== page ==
Jocelyn Robinson: So Antioch College’s radio station would become a hybrid of all three. Antioch itself, as the Federal Communications Commission, or FCC licensee, has had a complex and fraught history, but that’s another story. Suffice it to say that as a small liberal arts institution it had a progressive viewpoint that it shared with the immediate community of Yellow Springs, Ohio. And in the 1960s and ’70s, the times they were a-changin’. The civil rights movement, and later, the anti-war movement, Black nationalism, and the women’s movement swept over the nation and the Antioch campus. In its early years, WYSO produced programming during some of the most transformative periods of social and political change in the 20th century. Now, radio is by nature ephemeral. Radio waves go out into the ether unless captured on a recording medium, and before the digital age, that medium was usually magnetic tape. Magnetic tape is expensive, bulky to store, and it deteriorates over time. You need special equipment to play it back. When radio stations move or change hands, old tapes are often the first thing to be thrown out. Today, digital recordings are cheap and easy to make, though their sheer numbers create different preservation problems. But in the past, few radio stations invested much time or their precious resources in recording and preserving the programming that went out over the airwaves. Except WYSO did. The students and community volunteers somehow knew they were documenting an extraordinary time. They made reel-to-reel recordings from the late 1950s through at least the early ’80s. Thousands of them. Here’s a recording from those early years. It’s a student reporter with a story on civil rights protests that took place in Yellow Springs in 1964.
[ARCHIVAL TAPE OF CIVIL RIGHTS ERA NEWS REPORT]
Jocelyn Robinson: This transformational time was volatile. A student strike in 1973 rocked the college, and from that point forward dwindling enrollment and financial problems kept the school — and its radio station — on the brink. To survive, the college station became even more community oriented, and less of campus service. More and more volunteers shared airtime with the students, eventually becoming the bulk of the programmers. With only modest support from the government, channeled through the Corporation for Public Broadcasting, the CPB, the non-commercial radio model necessitates that individual stations fundraise from listeners, as Jennifer Waits mentioned. Since they are unable to use commercial advertising to support their operations, the membership drive was born. The WYSO marathon was an on-air appeal to encourage subscriptions from the community. These fund drives could get a little zany – but were necessary to keep the station on the air.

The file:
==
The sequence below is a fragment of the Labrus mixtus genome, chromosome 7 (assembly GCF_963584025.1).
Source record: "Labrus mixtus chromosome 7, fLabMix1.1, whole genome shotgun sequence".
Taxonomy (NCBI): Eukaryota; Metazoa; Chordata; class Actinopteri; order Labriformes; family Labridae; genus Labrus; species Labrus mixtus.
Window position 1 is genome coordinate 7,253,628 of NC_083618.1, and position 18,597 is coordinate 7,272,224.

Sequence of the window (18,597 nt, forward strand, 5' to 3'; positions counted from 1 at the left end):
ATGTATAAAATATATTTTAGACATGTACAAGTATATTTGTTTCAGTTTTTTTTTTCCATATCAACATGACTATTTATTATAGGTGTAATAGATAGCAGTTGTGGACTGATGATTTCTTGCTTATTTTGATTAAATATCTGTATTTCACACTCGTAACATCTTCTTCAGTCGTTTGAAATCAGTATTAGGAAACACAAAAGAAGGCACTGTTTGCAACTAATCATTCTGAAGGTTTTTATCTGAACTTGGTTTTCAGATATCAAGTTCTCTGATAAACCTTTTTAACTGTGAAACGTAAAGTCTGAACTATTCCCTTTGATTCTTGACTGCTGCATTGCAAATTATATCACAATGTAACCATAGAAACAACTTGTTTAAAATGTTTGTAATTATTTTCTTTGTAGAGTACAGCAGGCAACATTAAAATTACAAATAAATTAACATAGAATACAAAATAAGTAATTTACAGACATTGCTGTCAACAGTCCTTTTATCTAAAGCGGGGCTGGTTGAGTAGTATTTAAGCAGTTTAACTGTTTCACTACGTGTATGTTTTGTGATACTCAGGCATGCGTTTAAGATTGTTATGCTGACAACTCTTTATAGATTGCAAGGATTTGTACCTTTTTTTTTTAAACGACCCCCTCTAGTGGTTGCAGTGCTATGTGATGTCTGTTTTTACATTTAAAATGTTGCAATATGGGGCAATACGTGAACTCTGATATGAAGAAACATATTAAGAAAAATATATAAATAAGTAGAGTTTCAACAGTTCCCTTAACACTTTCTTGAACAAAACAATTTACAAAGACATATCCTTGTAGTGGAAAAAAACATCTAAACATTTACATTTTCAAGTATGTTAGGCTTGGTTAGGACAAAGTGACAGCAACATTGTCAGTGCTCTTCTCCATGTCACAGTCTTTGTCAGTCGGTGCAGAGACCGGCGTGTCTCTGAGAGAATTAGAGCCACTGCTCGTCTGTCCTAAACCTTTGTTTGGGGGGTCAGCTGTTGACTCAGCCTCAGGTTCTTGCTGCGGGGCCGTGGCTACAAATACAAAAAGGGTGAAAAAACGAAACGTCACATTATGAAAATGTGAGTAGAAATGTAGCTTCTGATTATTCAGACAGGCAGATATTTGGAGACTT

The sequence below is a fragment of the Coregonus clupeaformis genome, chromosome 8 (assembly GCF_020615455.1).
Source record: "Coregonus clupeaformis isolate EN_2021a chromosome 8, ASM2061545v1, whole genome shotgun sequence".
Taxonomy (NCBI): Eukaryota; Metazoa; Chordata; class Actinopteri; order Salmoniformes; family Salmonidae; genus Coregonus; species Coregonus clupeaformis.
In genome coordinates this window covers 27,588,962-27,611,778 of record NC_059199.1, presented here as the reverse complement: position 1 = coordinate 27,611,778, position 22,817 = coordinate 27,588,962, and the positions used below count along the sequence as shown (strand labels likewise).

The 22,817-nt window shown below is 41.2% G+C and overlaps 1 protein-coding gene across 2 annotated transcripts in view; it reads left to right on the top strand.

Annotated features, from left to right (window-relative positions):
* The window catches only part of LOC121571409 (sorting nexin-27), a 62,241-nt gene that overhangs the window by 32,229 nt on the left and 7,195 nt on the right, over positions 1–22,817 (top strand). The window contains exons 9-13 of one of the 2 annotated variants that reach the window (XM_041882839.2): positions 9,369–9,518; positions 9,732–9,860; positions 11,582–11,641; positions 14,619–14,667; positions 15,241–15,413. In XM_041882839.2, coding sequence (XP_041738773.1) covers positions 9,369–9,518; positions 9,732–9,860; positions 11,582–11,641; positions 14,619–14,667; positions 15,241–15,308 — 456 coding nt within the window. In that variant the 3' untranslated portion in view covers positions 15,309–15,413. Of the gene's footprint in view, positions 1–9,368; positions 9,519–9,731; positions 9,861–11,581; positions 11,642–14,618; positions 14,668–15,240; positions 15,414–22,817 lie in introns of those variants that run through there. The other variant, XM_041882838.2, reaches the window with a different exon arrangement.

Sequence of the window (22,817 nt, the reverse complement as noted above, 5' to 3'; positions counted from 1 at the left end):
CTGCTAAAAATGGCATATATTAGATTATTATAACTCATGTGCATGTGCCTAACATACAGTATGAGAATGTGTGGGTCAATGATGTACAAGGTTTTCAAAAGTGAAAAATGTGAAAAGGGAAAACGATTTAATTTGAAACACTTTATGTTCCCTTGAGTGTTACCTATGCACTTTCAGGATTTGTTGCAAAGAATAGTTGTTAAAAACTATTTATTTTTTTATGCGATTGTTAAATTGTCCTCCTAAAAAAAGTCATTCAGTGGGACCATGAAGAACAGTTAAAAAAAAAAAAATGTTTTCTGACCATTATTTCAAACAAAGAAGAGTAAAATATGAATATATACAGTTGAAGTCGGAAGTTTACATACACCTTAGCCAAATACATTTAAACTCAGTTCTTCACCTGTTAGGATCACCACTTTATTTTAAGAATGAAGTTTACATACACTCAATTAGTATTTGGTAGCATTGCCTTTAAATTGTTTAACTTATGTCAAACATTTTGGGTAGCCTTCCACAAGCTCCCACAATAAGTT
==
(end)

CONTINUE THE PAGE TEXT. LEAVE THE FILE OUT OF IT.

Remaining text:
[ARCHIVAL TAPE OF WYSO MARATHON FUND DRIVE]
Jocelyn Robinson: Back when that tape was recorded in 1974, $8,000 went a long way to support WYSO’s eclectic music shows. Jazz, blues, and R&B predominated, but there was folk music, women’s music, Celtic music, gospel, and at one point, a show featuring traditional Indian ragas that could be heard right after the polka show. Every morning began with bluegrass. And the news and public information programming connected listeners with events here and abroad. Many of these programs were recorded on the reel-to-reels, like this live bluegrass concert featuring the Hot Mud Family, a local band with a national reputation:
[ARCHIVAL TAPE OF LIVE BLUEGRASS CONCERT]
Jocelyn Robinson: But by about the early ’80s, a new approach to radio was taking hold. With the emergence of National Public Radio ten years before, a new business model developed that diverged from quirky, local fund drives. Selling underwriting wasn’t exactly selling advertising, but it required a more business-like approach, with account managers soliciting sponsorship of programs. Some managers felt the radio station’s sound needed to be more corporate and homogenous, more attractive to businesses that would pay to be mentioned during the daily NPR news magazines, Morning Edition and All Things Considered. Here again is Jennifer Waits.
Jennifer Waits: There’s an interesting tension at, at some of these stations that maybe began as student-oriented college radio stations and then grew and were really serving their community. And then as you grow, there can be debates about who we are as a station, who is our audience? What kind of programming are we airing? I see this with stations that are sort of a hybrid of community and public, where they, they may have a lot of locally produced content by local volunteers. But they also may have on their programming schedule, some syndicated programming, and, and so in airing this combination of content, there can be tension, I think, between people at a station and between listeners. Yeah, I think what was going on at WYSO is, is very representative of, of tensions that continue today.